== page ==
There are definitely different mindsets and inclinations when it comes to managing money and investing. I like to play with the numbers, research, find the best deals, keeping records etc. My husband absolutely hates to deal with finance and investing. He also does not trust financial advisers either so simple things like annuity is likely to appeal to him (if he has to manage our finance).

Even for myself, I have over 150K parked in money market in the last 6 months earning very little interest. I meant to convert some cash into ladder CDs but have not gotten around to do it. In addition, we are planning to do some major home repairs/upgrades (kitchen, floor) this year in preparation to selling the house. I will have to figure out how much easy access cash to put aside for these projects.

P.S.
I ran the spreadsheet for the SPIA which I plan to take from my pension when I turn 65 for different longevity scenarios. The numbers are quite interesting

Projected pension balance or premium: $171K
Projected annuity payment: $1078/month (hope to be higher if interest rises)

1. Break even point: at 77 years and 11 months (collect 1x of premium)
2. Die at 80: effective interest rate is 1.8% (collect 1.13x of premium)
3. Die at 85: effective interest rate is 4.5% (collect 1.5x of premium)
4. Die at 90: effective interest rate is 5.82% (collect 1.9x of premium)

As I mentioned in the previous post, I am not interested in getting the most money by going with annuity. It simply will give me a peace of mind having an additional fixed income source besides SS.
Took another look - and yes - it's 1.54% (I think I reversed the numbers to 1.45% in my head when switching from one program to another). It is still a terrible rate of return. Even in today's interest rate environment. Where you can get 2.6-2.7% on a federally insured brokered 9-10 year CD. Or 3+% on AAA 20 year munis - Florida GOs (which I bought last week).

I suspect your employer is subsidizing your annuity to some extent - to get your pension off its books. When I plug your numbers into a "man off the street" annuity calculator - I am looking at < $900/month with your numbers. Robyn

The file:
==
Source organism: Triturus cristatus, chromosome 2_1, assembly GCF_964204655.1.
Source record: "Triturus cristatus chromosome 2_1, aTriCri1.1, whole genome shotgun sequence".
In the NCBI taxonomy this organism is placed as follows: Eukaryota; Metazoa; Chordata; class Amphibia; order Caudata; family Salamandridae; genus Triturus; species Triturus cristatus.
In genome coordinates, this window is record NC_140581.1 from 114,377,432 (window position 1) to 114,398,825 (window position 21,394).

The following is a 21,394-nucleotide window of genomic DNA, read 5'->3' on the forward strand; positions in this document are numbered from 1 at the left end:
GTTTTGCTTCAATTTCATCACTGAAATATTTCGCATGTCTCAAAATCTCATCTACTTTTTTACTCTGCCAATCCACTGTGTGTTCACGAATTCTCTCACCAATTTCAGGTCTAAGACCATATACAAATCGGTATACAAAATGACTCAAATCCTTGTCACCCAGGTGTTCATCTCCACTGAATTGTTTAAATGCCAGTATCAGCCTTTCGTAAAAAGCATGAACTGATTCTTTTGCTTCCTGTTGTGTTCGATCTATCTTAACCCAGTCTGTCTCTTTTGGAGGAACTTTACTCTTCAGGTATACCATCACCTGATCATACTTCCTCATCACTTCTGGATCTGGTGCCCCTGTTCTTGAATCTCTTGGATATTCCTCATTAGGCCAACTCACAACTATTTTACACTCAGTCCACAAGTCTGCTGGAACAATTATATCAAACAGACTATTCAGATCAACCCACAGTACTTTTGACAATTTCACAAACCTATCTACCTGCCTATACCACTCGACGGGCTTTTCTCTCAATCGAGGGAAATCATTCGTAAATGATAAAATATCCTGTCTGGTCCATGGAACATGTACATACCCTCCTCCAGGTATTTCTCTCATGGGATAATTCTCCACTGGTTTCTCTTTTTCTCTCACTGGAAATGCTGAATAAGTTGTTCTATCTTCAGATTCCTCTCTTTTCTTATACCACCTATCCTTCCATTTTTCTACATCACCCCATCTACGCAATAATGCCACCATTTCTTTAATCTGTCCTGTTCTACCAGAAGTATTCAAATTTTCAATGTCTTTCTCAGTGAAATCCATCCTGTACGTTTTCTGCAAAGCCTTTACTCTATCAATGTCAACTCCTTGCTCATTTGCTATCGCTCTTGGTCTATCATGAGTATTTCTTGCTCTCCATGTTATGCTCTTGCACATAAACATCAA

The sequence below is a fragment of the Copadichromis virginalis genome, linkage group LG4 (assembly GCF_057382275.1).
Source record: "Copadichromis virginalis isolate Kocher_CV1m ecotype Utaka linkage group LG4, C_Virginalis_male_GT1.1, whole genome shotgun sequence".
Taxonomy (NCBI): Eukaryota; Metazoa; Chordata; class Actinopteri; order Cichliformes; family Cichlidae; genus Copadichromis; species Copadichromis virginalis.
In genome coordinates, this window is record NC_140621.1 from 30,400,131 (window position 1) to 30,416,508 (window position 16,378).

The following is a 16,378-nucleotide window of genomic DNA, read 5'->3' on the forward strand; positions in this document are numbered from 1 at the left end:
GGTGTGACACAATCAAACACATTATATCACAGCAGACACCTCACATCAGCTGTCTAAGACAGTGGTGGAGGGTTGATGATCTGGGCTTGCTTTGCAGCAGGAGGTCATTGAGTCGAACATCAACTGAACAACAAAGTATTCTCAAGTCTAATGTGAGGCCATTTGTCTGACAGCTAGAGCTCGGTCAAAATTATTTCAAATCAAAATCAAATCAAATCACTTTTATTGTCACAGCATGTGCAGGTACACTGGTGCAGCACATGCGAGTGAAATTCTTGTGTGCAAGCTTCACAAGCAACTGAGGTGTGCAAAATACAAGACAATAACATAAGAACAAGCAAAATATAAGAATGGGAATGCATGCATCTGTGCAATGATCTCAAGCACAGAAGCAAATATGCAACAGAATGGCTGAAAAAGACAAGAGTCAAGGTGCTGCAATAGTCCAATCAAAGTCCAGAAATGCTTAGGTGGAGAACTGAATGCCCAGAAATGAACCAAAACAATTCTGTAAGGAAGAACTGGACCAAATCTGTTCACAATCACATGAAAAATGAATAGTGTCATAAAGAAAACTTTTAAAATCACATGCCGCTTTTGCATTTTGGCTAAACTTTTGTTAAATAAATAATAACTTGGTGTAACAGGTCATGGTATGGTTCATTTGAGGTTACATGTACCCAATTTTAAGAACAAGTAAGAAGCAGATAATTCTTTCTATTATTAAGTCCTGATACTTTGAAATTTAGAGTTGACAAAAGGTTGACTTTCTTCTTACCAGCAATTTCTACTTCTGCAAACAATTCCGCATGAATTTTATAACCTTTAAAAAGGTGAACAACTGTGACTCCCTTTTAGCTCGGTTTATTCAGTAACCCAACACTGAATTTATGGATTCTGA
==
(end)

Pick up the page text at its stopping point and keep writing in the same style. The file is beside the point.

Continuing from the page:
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Old 04-25-2016, 03:38 PM
 
Location: Ponte Vedra Beach FL
14,628 posts, read 17,925,663 times
Reputation: 6716
Quote:
Originally Posted by leastprime View Post
IIRC, deferred annuities (except deferred SPIA) one can do partial withdrawals within surrender period or exit after surrender period, without paying taxes if the annuity is within a IRA/Roth/other and transferred to another tax qualified plan.

A CD may or may not be an Investment. Normally a CD is thought of as a short-medium term park savings plan. A CD does not lose in $$ but may lose in inflation.

We have deferred annuities and rolling some $$ out of them into a CD is a possibility but not likely because of the type and age of annuity. Recently purchased annuities have less attractive features and a CD may offer an alternative. You will need to examine this, I haven't.

YMMV.
I have bought 10 year brokered CDs for years and years and years now - especially in my IRA accounts. As a fixed income product. They generally yield between 50-150 bp more than treasuries. Today they are about 90 bp more than treasuries. Robyn
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Old 04-25-2016, 03:39 PM
 
71,515 posts, read 71,694,121 times
Reputation: 49088
you can't compare risk on going out 20 years on muni's inflation wise to just 10 years on a cd . that is apples to grapefruits . hardly worth betting another 10 years out for 1/2 a point . if you need the income from principal and interest the muni will not help you